Viewpoints: ‘Handmaid’s’ isn’t metaphor liberals are looking for … – The Daily Herald

By Charlotte Allen

Los Angeles Times

Ive lost count of the articles Ive read about Hulus adaptation of Margaret Atwoods 1985 novel The Handmaids Tale that used the word timely. Timely, that is, in the sense of the presidency of Donald Trump.

Heres just a short list of print and online outlets where the T-word appears in connection with the re-creation of Atwoods fictional America turned into a grim theocracy called Gilead that treats women like breeding cattle: the Hollywood Reporter, The Washington Post, the Guardian, Mother Jones, Harpers Bazaar, the Daily Beast, Bustle, NPR and CNN. The 77-year-old Atwood herself chimed in, telling the Los Angeles Times Patt Morrison: Were no longer making fiction were making a documentary.

The idea, in these mostly liberal media outlets, seems to be that under President Trump, America has become or will become terrifyingly soon a militant Bible-based patriarchy (hello, Texas; hello, Mike Pence) in which women have no rights, especially no reproductive rights, and are divided into rigidly stratified social classes whose very names give their status away: privileged, churchy Wives at the top, Econowives in the lower social orders, and cook-and-bottle-washer Marthas who do the housework for the Wives and their powerful husbands, the Commanders.

At the very bottom are Handmaids, political pariahs (wrong ideas, such as feminism) who become the literal property of the top-dog men and are forced to bear their children. (The Wives suffer from environmental pollution-related fertility problems.) As the New Republics Sarah Jones, one of the timely crowd, explains, Of course, we dont divide women into classes of Marthas, Handmaids, Econowives and Wives; we call them the help, surrogates, the working class, and the 1 percent.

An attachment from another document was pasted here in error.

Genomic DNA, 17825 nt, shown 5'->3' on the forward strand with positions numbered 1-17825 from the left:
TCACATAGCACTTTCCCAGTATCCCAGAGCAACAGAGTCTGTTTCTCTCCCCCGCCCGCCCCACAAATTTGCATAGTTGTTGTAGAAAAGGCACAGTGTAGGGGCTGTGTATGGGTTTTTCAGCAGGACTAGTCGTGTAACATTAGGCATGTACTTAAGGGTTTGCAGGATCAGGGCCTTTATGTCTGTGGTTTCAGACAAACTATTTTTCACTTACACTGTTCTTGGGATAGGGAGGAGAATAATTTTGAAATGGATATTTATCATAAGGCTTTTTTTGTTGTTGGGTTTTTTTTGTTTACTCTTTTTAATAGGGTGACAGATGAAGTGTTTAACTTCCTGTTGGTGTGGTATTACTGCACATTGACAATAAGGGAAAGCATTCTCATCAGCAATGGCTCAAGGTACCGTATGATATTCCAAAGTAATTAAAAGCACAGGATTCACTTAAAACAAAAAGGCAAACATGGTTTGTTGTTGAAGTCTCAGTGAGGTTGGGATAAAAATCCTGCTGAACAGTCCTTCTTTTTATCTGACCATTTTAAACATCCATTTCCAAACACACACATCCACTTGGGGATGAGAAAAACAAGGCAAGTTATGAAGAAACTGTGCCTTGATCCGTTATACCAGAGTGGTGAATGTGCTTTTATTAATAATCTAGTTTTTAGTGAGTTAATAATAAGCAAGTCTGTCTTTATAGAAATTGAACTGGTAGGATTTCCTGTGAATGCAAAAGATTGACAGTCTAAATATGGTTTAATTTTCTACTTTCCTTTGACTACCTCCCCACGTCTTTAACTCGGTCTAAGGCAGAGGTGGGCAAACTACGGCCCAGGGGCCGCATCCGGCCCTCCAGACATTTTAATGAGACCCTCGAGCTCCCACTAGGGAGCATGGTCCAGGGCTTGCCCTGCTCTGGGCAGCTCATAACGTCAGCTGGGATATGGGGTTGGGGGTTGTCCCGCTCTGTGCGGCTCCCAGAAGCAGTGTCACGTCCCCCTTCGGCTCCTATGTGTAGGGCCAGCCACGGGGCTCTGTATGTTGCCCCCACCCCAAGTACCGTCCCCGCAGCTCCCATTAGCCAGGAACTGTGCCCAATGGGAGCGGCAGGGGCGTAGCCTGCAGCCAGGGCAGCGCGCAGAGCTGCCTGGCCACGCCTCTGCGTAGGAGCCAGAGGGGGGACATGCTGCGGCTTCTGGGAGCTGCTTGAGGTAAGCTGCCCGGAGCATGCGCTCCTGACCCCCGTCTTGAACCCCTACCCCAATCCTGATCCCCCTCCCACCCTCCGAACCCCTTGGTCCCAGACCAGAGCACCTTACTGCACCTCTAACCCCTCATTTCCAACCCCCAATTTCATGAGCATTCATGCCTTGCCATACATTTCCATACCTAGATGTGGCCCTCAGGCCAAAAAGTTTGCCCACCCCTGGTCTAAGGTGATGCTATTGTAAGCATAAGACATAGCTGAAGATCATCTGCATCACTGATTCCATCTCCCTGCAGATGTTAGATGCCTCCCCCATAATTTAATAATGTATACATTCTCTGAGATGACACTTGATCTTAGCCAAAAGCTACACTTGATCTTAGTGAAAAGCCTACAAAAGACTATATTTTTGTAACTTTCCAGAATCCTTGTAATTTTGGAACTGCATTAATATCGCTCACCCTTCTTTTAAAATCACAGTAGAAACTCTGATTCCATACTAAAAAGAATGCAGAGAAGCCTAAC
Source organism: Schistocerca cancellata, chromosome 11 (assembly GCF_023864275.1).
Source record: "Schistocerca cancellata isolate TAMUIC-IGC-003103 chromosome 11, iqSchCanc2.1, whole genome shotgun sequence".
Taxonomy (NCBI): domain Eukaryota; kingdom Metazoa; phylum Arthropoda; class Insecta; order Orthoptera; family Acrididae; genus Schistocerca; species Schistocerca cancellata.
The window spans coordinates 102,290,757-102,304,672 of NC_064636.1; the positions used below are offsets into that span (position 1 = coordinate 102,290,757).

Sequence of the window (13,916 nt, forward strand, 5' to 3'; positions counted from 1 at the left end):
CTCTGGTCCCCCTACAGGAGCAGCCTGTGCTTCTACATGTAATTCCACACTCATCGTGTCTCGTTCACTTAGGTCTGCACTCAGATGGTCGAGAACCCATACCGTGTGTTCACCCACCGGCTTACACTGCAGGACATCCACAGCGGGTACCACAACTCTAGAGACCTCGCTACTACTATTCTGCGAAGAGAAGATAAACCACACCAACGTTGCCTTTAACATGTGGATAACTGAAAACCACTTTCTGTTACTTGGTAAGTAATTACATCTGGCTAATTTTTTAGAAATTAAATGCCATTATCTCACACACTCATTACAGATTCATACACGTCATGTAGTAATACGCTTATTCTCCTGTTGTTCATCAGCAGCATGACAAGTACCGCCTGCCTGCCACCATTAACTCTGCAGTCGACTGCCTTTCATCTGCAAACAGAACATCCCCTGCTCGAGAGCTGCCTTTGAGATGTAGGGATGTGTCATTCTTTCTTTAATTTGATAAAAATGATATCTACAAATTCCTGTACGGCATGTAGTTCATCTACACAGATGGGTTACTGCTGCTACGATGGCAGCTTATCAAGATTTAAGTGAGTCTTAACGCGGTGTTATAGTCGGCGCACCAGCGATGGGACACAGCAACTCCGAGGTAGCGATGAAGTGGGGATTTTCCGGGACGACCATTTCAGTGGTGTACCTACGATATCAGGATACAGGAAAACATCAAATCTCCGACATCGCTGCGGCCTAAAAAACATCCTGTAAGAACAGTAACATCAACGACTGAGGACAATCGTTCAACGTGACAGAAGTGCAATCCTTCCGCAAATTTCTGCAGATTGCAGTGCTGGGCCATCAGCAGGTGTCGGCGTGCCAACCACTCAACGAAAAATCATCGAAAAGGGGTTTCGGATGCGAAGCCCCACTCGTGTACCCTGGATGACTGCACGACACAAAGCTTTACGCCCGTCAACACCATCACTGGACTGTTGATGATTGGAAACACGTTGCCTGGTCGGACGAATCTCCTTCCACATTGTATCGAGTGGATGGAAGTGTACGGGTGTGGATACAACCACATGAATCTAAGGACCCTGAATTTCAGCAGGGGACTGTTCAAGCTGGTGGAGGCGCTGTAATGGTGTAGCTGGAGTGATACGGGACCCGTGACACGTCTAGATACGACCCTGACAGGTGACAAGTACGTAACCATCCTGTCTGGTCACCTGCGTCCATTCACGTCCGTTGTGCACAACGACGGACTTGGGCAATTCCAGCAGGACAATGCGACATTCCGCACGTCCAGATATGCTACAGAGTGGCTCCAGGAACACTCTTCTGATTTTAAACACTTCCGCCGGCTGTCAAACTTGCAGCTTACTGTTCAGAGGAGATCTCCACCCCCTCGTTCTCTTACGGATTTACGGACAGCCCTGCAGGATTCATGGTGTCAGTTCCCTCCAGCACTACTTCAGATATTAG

At first I scoffed. There couldnt be any more unlikely a theocrat than Trump, what with his misquotes from the Bible and speculation that he hasnt been in a church more than twice since the inauguration. But then I realized that the liberal paranoiacs were right. Except not in the way they think. Instead of seeing Atwoods fictional Gilead a as a near-future militant fundamentalist Christian elite dystopia, we should see it as the mostly secularist elite dystopia we live in right now.

Take those elite-class Wives. Liberals typically assume the 1 percent consists of striped-pants tycoons off the Monopoly board who reliably vote Republican and want to cram retrograde religious ideas down peoples throats. In fact, as social scientists (Charles Murray in Coming Apart) and political analysts (Michael Barone, writing recently for the Capital Research Center) have observed, its the Democratic Party thats the party of the 1 percent: the tech and finance billionaires, the media and entertainment moguls who cluster in expensive ZIP codes around metropolitan Los Angeles, San Francisco, New York and Washington.